PHP allows you to include other files with the .php extension using four different statements:
Each of these four statements does almost the exact same thing, with a few slight differences in functionality. We'll go over each of these statements in this tutorial.
To include a PHP file, use either of the four statements with the following syntax:
Although not required, you could alter the syntax by wrapping parenthesis around your file names:
include statement simply loads the contents of another PHP file. If the file does not exist, a warning message will display on the screen, but the remainder of the script will process regularly.
include_once statement works the same as
include except it checks if the same script is loaded multiple times. If the same script is loaded again after its initial load, it will ignore subsequent includes of the same script.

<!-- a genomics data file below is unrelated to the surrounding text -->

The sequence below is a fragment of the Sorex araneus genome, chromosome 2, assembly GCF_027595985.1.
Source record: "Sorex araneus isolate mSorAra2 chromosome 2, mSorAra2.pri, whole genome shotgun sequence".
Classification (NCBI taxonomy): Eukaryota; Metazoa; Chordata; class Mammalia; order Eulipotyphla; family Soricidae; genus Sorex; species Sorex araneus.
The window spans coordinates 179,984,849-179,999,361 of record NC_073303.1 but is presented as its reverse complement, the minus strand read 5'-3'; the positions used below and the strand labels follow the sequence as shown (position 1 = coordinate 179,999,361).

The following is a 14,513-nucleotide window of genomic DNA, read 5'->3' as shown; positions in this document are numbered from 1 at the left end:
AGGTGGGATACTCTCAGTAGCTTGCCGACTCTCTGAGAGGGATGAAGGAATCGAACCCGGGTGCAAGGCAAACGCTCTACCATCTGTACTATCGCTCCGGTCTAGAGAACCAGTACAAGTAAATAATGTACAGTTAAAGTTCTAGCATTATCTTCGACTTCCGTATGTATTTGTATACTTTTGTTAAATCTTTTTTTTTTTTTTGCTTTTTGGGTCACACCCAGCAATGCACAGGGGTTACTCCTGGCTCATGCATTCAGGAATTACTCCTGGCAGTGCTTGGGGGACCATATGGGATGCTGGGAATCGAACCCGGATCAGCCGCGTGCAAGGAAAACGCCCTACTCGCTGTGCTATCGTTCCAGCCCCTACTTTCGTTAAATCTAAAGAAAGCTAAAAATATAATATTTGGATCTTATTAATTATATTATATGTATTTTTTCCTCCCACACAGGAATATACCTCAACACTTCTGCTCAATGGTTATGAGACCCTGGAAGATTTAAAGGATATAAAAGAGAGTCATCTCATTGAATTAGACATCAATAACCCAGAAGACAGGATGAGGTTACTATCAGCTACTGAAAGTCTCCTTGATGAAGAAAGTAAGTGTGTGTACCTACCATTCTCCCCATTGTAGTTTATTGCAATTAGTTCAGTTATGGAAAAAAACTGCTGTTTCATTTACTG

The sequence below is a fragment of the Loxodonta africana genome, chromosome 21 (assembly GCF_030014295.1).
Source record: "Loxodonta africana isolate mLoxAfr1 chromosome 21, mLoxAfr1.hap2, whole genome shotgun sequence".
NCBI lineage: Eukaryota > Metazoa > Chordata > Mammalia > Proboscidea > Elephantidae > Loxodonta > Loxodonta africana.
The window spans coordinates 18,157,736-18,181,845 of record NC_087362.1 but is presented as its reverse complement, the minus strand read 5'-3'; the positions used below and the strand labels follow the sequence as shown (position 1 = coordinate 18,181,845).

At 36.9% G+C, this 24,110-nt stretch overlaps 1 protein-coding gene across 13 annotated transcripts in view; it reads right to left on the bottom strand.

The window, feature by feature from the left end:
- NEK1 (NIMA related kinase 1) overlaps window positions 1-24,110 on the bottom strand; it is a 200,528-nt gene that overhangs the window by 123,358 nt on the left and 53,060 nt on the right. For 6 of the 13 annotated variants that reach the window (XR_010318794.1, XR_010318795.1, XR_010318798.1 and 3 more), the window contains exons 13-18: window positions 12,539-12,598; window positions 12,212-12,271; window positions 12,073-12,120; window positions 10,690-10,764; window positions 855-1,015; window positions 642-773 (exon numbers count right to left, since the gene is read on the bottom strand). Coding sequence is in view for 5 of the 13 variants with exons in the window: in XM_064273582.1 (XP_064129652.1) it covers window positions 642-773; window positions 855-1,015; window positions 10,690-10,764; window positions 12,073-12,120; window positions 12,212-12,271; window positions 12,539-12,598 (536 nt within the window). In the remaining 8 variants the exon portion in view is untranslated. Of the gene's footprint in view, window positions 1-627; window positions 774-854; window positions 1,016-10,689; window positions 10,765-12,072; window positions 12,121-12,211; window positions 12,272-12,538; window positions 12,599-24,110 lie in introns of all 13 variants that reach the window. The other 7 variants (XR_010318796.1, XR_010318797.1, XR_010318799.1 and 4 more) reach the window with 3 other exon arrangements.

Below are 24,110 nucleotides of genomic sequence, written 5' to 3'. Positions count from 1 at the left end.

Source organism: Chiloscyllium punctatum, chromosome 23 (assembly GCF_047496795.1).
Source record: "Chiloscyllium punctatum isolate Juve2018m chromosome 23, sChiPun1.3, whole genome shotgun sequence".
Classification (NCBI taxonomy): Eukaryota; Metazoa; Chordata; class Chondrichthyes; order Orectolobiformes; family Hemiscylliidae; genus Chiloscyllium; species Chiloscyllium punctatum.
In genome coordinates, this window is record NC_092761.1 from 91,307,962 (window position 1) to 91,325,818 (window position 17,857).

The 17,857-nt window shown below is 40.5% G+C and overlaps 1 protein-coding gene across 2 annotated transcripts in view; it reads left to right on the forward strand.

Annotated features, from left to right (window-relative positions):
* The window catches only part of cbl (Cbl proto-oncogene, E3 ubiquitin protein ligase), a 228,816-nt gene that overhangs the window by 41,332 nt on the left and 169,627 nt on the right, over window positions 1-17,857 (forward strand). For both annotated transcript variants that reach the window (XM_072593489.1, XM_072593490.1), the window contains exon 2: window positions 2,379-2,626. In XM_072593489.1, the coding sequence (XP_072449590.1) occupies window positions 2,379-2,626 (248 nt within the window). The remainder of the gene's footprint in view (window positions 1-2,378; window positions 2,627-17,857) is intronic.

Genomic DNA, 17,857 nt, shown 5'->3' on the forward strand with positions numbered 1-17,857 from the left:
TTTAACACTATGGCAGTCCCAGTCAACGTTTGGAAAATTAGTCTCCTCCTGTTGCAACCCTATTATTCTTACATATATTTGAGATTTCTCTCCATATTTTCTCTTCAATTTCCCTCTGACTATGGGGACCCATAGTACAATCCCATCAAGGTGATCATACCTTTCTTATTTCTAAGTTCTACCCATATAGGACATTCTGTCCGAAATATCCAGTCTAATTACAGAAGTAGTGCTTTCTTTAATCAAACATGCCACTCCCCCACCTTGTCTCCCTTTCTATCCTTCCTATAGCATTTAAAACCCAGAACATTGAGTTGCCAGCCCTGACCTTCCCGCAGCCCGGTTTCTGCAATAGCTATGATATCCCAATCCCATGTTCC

require statement works similarly to
include in that it loads a specific PHP script that you pass it. The difference is that the script will throw an error and stop processing immediately if the included PHP script file does not exist.
require_once statement will stop processing the PHP script if the file doesn't exist on the server, but it will also only include and process a PHP file once if it's included multiple times throughout your script.
Include Path Examples
There are several ways you can include PHP files. You can use relative paths, where the script included is in the same directory as the running script:
You can include scripts within a subdirectory:
You can also include scripts using absolute paths:
This tutorial covered four ways of including other PHP files throughout your script, each with use cases and examples.